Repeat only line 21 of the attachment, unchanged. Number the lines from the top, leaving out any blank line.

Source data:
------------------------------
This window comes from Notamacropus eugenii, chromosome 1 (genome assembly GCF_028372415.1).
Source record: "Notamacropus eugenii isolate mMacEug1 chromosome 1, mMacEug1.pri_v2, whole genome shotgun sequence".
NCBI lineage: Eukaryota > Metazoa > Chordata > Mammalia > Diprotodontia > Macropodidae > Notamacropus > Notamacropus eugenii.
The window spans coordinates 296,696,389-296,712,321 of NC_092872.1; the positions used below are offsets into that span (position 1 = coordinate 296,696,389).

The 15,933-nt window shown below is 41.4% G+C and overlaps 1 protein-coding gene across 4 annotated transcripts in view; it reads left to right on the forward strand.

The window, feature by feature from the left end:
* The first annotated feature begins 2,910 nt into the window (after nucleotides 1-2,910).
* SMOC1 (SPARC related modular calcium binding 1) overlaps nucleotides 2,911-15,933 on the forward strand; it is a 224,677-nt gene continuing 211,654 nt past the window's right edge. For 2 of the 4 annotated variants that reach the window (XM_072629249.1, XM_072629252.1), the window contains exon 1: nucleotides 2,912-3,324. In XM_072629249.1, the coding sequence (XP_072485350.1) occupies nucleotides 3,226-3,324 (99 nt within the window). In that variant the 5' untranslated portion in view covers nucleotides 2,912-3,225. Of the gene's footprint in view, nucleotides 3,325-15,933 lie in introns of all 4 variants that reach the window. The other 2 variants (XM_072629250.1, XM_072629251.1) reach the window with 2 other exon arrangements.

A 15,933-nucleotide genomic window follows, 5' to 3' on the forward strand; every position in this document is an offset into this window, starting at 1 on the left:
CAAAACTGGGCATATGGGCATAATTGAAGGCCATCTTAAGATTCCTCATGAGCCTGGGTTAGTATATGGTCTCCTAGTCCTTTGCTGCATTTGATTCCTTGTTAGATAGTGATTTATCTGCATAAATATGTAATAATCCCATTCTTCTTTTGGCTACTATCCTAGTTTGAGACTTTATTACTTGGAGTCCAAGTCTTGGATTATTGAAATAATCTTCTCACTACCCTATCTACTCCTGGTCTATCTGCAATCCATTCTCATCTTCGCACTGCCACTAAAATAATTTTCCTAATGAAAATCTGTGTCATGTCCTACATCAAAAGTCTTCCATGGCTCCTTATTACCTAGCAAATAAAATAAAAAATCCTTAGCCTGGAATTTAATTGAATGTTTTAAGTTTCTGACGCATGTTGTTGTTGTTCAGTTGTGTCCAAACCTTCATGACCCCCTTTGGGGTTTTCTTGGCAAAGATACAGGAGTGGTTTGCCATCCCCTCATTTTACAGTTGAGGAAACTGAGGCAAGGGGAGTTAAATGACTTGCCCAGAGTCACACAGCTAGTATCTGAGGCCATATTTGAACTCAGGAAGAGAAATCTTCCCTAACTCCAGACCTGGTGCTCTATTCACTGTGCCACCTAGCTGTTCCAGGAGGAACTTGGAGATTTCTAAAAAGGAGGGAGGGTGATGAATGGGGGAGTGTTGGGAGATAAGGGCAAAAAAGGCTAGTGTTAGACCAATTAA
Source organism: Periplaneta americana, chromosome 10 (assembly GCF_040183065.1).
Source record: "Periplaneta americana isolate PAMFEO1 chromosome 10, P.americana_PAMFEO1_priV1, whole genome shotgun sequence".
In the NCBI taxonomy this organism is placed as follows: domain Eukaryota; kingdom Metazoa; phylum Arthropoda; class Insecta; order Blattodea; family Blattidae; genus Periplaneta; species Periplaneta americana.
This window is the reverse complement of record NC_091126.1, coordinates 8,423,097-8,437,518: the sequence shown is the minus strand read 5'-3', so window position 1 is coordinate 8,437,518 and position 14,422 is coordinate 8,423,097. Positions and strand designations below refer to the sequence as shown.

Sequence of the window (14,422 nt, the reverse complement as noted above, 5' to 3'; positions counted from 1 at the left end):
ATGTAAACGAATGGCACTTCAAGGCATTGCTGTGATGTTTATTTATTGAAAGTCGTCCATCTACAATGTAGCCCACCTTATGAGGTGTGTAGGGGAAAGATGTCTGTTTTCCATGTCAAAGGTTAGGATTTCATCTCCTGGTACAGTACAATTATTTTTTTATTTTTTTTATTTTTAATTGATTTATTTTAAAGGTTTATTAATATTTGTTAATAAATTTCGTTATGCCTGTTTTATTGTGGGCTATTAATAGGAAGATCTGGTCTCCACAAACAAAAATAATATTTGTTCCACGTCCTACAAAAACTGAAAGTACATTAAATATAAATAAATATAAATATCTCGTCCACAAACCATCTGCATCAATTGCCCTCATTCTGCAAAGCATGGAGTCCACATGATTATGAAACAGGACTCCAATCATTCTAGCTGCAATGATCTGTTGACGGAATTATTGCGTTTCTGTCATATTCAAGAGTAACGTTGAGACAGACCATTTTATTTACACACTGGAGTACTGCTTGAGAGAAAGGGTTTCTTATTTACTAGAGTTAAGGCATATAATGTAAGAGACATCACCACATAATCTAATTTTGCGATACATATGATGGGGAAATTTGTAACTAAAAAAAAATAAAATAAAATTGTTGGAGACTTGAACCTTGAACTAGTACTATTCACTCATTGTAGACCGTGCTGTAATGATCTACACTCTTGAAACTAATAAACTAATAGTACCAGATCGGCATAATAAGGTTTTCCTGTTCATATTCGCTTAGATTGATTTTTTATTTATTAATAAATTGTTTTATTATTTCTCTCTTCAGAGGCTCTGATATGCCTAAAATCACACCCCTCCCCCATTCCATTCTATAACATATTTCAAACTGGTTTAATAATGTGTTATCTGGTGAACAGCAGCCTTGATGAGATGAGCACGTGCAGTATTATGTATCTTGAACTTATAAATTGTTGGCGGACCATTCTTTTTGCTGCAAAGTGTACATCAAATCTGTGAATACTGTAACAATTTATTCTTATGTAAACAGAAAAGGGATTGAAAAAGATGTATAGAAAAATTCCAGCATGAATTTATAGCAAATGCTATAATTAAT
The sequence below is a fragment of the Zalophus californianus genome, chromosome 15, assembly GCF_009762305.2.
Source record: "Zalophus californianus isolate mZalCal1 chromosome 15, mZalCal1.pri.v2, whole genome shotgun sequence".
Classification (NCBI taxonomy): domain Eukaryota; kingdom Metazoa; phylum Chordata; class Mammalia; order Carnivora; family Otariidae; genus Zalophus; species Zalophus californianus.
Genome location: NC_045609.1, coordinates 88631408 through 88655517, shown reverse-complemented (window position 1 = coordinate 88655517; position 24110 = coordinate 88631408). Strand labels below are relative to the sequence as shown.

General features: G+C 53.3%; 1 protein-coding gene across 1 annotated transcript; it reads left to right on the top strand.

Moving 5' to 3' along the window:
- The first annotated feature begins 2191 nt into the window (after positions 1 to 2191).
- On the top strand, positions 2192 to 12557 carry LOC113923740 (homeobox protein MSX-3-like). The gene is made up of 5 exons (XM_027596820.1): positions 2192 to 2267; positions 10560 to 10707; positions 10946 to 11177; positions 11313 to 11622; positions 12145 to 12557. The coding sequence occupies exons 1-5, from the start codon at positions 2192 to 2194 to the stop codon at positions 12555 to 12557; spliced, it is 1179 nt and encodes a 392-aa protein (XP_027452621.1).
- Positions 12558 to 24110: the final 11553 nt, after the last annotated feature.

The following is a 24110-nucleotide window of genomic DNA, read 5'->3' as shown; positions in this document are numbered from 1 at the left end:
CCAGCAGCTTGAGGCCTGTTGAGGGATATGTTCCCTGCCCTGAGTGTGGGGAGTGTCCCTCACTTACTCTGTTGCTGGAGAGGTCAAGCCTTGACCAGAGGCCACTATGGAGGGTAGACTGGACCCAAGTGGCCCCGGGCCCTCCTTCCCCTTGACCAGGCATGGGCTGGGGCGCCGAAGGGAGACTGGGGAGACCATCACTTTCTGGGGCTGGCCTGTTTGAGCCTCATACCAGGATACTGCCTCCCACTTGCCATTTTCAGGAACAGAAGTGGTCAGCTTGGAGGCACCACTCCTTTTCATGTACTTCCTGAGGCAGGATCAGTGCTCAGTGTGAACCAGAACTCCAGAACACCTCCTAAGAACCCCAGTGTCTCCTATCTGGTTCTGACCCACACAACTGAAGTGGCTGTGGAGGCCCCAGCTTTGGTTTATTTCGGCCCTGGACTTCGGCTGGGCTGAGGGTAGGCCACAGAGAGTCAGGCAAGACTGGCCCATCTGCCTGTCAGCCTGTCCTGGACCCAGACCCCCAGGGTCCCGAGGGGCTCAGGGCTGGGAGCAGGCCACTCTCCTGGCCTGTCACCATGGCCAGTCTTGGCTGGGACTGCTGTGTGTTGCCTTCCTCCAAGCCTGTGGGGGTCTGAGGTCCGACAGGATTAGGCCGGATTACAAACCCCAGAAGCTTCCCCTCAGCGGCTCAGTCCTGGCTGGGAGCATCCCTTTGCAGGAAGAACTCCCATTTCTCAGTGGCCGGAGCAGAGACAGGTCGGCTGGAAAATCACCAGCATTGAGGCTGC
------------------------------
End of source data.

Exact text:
General features: G+C 53.3%; 1 protein-coding gene across 1 annotated transcript; it reads left to right on the top strand.